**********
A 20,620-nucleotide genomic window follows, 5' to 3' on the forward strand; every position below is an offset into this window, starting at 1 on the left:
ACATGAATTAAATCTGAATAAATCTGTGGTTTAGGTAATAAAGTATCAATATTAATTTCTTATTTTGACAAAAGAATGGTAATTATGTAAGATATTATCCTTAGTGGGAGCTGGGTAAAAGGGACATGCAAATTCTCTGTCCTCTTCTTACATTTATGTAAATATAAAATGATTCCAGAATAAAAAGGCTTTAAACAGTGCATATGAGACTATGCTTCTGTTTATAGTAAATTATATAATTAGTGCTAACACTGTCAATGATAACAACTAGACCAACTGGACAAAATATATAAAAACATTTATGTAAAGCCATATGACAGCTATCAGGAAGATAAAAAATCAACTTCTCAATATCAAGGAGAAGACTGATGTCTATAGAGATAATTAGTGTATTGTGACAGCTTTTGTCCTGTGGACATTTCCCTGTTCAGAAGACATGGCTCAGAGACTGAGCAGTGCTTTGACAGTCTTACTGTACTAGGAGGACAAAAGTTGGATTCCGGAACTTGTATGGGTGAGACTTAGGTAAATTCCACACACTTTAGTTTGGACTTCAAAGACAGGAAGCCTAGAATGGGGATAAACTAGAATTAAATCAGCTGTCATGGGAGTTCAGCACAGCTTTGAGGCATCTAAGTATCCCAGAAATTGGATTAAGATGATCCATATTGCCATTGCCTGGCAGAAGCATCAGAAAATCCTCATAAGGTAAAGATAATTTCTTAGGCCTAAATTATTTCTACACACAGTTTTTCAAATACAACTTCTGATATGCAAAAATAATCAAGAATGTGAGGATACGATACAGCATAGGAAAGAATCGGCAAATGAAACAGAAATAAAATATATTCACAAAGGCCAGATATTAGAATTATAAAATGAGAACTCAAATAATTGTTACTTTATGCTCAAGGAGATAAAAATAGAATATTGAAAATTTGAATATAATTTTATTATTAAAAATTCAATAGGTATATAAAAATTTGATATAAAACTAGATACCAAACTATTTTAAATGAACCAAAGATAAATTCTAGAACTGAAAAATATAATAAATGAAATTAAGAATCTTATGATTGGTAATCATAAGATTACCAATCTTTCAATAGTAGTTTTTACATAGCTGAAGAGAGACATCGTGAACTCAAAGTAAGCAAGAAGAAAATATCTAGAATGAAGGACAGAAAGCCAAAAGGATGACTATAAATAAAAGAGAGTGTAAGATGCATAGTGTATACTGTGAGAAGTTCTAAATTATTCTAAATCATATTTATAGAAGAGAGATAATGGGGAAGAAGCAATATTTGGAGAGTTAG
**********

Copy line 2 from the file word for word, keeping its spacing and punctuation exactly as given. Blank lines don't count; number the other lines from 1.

ACATGAATTAAATCTGAATAAATCTGTGGTTTAGGTAATAAAGTATCAATATTAATTTCTTATTTTGACAAAAGAATGGTAATTATGTAAGATATTATCCTTAGTGGGAGCTGGGTAAAAGGGACATGCAAATTCTCTGTCCTCTTCTTACATTTATGTAAATATAAAATGATTCCAGAATAAAAAGGCTTTAAACAGTGCATATGAGACTATGCTTCTGTTTATAGTAAATTATATAATTAGTGCTAACACTGTCAATGATAACAACTAGACCAACTGGACAAAATATATAAAAACATTTATGTAAAGCCATATGACAGCTATCAGGAAGATAAAAAATCAACTTCTCAATATCAAGGAGAAGACTGATGTCTATAGAGATAATTAGTGTATTGTGACAGCTTTTGTCCTGTGGACATTTCCCTGTTCAGAAGACATGGCTCAGAGACTGAGCAGTGCTTTGACAGTCTTACTGTACTAGGAGGACAAAAGTTGGATTCCGGAACTTGTATGGGTGAGACTTAGGTAAATTCCACACACTTTAGTTTGGACTTCAAAGACAGGAAGCCTAGAATGGGGATAAACTAGAATTAAATCAGCTGTCATGGGAGTTCAGCACAGCTTTGAGGCATCTAAGTATCCCAGAAATTGGATTAAGATGATCCATATTGCCATTGCCTGGCAGAAGCATCAGAAAATCCTCATAAGGTAAAGATAATTTCTTAGGCCTAAATTATTTCTACACACAGTTTTTCAAATACAACTTCTGATATGCAAAAATAATCAAGAATGTGAGGATACGATACAGCATAGGAAAGAATCGGCAAATGAAACAGAAATAAAATATATTCACAAAGGCCAGATATTAGAATTATAAAATGAGAACTCAAATAATTGTTACTTTATGCTCAAGGAGATAAAAATAGAATATTGAAAATTTGAATATAATTTTATTATTAAAAATTCAATAGGTATATAAAAATTTGATATAAAACTAGATACCAAACTATTTTAAATGAACCAAAGATAAATTCTAGAACTGAAAAATATAATAAATGAAATTAAGAATCTTATGATTGGTAATCATAAGATTACCAATCTTTCAATAGTAGTTTTTACATAGCTGAAGAGAGACATCGTGAACTCAAAGTAAGCAAGAAGAAAATATCTAGAATGAAGGACAGAAAGCCAAAAGGATGACTATAAATAAAAGAGAGTGTAAGATGCATAGTGTATACTGTGAGAAGTTCTAAATTATTCTAAATCATATTTATAGAAGAGAGATAATGGGGAAGAAGCAATATTTGGAGAGTTAG